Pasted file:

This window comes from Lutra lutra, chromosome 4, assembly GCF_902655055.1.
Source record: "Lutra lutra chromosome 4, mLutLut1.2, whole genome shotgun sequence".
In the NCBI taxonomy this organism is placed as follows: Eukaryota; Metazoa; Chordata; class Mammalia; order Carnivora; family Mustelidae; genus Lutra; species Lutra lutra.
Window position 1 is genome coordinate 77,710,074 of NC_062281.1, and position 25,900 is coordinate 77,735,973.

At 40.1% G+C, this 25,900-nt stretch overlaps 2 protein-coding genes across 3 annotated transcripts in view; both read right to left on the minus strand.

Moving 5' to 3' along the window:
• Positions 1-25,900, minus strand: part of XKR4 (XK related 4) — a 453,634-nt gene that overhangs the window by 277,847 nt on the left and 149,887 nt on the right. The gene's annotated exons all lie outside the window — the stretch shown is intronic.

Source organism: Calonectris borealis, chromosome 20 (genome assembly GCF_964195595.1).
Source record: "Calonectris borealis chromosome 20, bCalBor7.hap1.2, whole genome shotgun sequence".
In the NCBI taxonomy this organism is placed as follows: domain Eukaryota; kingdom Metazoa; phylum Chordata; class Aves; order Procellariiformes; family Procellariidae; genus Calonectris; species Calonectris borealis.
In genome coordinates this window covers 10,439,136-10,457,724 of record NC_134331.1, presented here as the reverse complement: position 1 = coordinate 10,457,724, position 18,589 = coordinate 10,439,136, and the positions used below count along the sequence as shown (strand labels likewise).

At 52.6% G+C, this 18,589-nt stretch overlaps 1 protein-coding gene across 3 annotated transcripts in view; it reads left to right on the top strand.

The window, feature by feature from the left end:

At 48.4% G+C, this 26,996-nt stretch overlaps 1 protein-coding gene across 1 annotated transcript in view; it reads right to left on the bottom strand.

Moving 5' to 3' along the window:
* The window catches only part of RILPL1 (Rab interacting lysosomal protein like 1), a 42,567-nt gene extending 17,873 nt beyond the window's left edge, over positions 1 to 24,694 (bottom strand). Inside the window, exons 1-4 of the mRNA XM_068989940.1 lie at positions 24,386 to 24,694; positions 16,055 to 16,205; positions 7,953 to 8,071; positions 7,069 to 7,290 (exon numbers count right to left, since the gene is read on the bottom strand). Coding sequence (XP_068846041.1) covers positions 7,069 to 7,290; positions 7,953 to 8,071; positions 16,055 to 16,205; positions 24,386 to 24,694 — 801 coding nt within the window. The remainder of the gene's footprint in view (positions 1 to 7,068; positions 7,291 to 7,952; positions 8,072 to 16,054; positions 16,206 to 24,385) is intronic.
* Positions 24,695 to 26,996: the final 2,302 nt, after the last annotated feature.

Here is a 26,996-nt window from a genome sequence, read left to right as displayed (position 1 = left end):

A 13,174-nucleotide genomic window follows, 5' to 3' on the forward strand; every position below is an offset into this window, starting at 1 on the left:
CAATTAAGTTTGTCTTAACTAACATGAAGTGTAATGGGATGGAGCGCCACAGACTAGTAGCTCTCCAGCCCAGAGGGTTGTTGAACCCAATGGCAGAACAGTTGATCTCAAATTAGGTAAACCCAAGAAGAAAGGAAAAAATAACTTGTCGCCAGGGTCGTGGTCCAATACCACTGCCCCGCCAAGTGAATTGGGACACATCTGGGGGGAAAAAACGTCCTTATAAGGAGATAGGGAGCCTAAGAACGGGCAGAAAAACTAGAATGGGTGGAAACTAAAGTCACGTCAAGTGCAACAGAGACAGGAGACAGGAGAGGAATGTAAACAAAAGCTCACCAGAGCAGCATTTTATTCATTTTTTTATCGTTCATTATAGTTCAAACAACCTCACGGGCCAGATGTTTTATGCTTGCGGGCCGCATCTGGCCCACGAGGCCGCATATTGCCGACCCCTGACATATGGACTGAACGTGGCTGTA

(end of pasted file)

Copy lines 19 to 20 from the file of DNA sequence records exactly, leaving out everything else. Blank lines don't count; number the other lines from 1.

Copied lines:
A 13,174-nucleotide genomic window follows, 5' to 3' on the forward strand; every position below is an offset into this window, starting at 1 on the left:
CAATTAAGTTTGTCTTAACTAACATGAAGTGTAATGGGATGGAGCGCCACAGACTAGTAGCTCTCCAGCCCAGAGGGTTGTTGAACCCAATGGCAGAACAGTTGATCTCAAATTAGGTAAACCCAAGAAGAAAGGAAAAAATAACTTGTCGCCAGGGTCGTGGTCCAATACCACTGCCCCGCCAAGTGAATTGGGACACATCTGGGGGGAAAAAACGTCCTTATAAGGAGATAGGGAGCCTAAGAACGGGCAGAAAAACTAGAATGGGTGGAAACTAAAGTCACGTCAAGTGCAACAGAGACAGGAGACAGGAGAGGAATGTAAACAAAAGCTCACCAGAGCAGCATTTTATTCATTTTTTTATCGTTCATTATAGTTCAAACAACCTCACGGGCCAGATGTTTTATGCTTGCGGGCCGCATCTGGCCCACGAGGCCGCATATTGCCGACCCCTGACATATGGACTGAACGTGGCTGTA